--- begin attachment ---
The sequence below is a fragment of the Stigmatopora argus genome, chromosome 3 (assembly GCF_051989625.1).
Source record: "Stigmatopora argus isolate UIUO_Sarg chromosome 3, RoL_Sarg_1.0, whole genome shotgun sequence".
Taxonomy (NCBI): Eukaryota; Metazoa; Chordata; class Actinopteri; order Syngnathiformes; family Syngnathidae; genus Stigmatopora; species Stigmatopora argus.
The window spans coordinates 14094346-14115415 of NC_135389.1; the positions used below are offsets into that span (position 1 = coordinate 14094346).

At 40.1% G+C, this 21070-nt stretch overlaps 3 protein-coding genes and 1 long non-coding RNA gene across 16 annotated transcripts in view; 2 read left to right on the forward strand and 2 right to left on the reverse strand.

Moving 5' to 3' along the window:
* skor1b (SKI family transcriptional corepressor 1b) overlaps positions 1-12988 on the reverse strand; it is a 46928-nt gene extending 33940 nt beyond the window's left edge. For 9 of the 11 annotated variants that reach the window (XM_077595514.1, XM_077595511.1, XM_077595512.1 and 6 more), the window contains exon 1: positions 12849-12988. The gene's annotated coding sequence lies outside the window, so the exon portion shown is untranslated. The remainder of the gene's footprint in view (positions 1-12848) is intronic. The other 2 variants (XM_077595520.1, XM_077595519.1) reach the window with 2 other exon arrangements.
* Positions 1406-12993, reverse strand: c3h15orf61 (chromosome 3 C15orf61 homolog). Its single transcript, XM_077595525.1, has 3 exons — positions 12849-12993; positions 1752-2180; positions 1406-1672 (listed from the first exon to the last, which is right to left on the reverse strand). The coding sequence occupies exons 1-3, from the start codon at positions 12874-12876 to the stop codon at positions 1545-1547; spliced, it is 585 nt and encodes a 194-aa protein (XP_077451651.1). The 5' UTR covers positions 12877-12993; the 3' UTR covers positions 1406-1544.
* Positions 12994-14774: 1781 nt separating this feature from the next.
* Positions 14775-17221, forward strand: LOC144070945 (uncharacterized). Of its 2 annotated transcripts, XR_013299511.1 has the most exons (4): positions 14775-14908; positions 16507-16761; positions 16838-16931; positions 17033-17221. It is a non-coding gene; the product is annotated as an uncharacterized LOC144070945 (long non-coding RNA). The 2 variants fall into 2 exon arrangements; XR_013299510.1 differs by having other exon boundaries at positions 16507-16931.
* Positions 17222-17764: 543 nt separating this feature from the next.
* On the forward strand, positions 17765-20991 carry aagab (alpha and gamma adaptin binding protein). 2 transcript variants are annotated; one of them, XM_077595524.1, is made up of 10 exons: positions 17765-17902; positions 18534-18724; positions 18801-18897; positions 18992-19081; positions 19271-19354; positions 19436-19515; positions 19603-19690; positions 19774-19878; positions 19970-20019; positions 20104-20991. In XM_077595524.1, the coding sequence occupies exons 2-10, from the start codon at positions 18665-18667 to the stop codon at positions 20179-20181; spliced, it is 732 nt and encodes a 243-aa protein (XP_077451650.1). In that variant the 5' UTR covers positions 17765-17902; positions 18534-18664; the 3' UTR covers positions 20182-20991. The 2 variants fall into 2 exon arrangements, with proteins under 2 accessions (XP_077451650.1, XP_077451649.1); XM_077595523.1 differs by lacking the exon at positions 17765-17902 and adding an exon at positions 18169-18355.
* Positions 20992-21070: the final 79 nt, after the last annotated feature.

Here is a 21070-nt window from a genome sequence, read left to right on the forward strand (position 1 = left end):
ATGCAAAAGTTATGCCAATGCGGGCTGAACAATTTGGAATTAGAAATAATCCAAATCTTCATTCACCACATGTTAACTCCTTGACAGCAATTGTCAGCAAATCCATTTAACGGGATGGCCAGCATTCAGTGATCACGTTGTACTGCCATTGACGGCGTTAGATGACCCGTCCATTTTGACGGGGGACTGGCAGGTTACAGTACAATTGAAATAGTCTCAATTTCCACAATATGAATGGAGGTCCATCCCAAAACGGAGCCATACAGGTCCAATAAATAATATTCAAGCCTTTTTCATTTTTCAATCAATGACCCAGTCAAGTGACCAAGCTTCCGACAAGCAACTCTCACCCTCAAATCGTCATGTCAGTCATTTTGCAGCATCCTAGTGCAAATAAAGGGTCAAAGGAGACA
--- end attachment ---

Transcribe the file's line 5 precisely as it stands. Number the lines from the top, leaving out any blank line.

At 40.1% G+C, this 21070-nt stretch overlaps 3 protein-coding genes and 1 long non-coding RNA gene across 16 annotated transcripts in view; 2 read left to right on the forward strand and 2 right to left on the reverse strand.